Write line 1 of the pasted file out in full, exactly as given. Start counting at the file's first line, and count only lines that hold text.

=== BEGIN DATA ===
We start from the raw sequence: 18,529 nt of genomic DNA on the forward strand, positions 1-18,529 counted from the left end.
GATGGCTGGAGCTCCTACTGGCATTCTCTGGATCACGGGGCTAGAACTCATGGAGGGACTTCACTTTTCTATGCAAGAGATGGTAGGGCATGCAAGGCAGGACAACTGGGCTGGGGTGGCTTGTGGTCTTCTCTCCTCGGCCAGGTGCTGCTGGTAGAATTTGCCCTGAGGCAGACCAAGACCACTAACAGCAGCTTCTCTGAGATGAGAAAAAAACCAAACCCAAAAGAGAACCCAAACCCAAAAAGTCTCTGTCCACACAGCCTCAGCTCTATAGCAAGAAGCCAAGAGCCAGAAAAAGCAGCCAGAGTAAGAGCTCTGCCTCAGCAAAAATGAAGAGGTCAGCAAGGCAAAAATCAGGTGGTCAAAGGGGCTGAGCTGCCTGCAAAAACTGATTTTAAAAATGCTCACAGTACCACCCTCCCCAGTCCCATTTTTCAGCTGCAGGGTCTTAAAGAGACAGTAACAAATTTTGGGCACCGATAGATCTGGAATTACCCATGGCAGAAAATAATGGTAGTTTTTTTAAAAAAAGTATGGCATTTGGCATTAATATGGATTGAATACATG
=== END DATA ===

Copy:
We start from the raw sequence: 18,529 nt of genomic DNA on the forward strand, positions 1-18,529 counted from the left end.